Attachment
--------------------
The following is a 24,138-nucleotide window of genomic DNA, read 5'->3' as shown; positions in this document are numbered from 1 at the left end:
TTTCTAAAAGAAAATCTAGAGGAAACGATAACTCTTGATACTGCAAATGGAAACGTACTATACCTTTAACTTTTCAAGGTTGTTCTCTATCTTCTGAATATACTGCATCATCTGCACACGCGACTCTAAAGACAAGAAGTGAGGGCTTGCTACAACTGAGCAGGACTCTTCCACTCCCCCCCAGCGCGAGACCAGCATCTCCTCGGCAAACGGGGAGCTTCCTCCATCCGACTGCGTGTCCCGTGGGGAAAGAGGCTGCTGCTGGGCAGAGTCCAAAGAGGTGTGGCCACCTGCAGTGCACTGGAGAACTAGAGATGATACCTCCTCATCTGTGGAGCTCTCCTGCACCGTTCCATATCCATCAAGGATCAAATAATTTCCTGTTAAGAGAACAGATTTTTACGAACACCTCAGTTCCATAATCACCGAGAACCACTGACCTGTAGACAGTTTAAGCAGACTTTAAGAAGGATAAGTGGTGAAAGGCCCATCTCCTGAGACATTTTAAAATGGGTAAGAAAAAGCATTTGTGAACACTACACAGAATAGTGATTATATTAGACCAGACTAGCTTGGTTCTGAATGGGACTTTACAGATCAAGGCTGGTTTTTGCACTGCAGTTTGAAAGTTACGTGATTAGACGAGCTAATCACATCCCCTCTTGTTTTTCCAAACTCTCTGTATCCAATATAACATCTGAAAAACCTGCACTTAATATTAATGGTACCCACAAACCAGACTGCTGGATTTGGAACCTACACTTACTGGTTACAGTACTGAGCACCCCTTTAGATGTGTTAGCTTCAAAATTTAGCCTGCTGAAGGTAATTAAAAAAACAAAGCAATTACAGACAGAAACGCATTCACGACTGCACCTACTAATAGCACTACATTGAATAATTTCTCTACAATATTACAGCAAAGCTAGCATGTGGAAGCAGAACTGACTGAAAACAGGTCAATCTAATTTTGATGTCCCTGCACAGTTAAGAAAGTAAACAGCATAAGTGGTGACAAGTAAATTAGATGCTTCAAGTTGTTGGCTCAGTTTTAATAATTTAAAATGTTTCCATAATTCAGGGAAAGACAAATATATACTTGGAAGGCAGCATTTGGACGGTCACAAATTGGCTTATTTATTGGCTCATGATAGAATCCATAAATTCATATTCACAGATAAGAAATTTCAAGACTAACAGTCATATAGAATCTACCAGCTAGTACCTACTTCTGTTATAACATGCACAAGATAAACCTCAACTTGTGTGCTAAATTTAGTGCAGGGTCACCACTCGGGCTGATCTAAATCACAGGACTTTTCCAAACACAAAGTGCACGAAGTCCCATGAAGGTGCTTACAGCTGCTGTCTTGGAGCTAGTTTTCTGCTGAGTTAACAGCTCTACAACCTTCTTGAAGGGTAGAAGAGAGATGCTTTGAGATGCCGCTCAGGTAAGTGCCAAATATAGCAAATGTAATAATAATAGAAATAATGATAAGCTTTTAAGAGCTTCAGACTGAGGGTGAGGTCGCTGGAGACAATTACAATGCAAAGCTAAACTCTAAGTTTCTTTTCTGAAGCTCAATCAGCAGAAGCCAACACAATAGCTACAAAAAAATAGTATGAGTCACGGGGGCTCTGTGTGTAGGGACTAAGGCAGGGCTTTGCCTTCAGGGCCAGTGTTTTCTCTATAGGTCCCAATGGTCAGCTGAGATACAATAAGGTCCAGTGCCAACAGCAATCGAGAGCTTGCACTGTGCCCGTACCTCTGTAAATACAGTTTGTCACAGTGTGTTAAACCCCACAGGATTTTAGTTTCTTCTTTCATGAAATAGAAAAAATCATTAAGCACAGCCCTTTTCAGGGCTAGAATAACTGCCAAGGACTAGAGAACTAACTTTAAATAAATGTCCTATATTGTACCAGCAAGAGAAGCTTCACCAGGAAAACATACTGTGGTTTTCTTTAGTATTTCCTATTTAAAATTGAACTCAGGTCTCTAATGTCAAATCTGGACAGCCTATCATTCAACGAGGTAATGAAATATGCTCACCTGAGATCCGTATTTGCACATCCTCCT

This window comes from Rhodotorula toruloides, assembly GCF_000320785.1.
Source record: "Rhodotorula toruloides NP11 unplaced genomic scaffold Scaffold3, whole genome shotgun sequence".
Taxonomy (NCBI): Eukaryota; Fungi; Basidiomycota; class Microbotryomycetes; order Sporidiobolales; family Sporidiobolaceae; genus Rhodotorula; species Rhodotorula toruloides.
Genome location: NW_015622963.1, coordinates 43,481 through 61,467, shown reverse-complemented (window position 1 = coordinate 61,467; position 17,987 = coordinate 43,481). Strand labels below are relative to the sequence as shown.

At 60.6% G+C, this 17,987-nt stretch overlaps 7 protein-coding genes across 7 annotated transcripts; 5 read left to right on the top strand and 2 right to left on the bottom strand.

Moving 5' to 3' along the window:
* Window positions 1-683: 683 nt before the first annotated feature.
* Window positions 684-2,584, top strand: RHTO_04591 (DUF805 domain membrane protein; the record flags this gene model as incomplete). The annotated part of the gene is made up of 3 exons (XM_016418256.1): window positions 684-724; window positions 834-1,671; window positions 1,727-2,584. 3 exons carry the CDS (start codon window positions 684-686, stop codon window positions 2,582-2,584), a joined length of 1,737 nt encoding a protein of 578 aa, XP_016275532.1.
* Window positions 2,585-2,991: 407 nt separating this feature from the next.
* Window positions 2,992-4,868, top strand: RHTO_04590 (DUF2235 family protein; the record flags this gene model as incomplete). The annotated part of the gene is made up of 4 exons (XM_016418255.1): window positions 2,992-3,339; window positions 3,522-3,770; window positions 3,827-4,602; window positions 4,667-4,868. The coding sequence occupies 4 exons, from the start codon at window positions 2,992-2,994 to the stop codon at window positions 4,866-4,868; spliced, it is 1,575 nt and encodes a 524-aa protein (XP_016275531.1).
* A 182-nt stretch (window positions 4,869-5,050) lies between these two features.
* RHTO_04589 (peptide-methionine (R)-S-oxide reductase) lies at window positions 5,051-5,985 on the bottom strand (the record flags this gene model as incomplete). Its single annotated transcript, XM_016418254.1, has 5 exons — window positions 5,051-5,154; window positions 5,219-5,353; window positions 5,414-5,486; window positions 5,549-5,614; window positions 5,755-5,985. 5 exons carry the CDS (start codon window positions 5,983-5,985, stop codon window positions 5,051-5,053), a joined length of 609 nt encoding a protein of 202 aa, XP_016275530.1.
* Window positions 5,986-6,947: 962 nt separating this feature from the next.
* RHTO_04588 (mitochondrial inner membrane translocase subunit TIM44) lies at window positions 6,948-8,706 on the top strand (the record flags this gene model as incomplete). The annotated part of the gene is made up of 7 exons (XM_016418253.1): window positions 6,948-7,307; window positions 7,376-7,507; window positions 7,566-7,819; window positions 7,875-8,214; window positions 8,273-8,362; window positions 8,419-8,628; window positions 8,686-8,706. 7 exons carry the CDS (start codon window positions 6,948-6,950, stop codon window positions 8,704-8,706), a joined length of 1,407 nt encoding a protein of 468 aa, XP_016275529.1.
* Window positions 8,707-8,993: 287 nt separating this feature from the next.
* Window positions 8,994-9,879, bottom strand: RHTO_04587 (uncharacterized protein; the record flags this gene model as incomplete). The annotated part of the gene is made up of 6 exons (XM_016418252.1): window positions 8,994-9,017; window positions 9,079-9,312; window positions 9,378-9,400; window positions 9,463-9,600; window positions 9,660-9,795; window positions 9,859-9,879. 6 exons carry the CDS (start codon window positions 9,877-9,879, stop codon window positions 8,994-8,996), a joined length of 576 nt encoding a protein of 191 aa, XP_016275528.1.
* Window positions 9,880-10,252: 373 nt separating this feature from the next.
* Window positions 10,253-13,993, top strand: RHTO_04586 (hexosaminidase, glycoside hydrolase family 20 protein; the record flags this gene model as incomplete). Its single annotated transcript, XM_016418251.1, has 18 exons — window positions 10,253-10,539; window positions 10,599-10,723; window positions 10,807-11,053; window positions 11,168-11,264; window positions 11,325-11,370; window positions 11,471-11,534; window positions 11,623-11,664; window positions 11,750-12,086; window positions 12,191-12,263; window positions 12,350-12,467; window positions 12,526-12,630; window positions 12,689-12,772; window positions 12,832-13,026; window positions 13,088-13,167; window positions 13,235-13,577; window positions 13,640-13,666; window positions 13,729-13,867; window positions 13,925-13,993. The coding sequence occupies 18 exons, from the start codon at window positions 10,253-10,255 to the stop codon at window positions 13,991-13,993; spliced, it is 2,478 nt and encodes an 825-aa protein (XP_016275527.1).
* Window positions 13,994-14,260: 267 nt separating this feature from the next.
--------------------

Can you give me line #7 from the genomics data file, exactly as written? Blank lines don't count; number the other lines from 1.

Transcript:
At 60.6% G+C, this 17,987-nt stretch overlaps 7 protein-coding genes across 7 annotated transcripts; 5 read left to right on the top strand and 2 right to left on the bottom strand.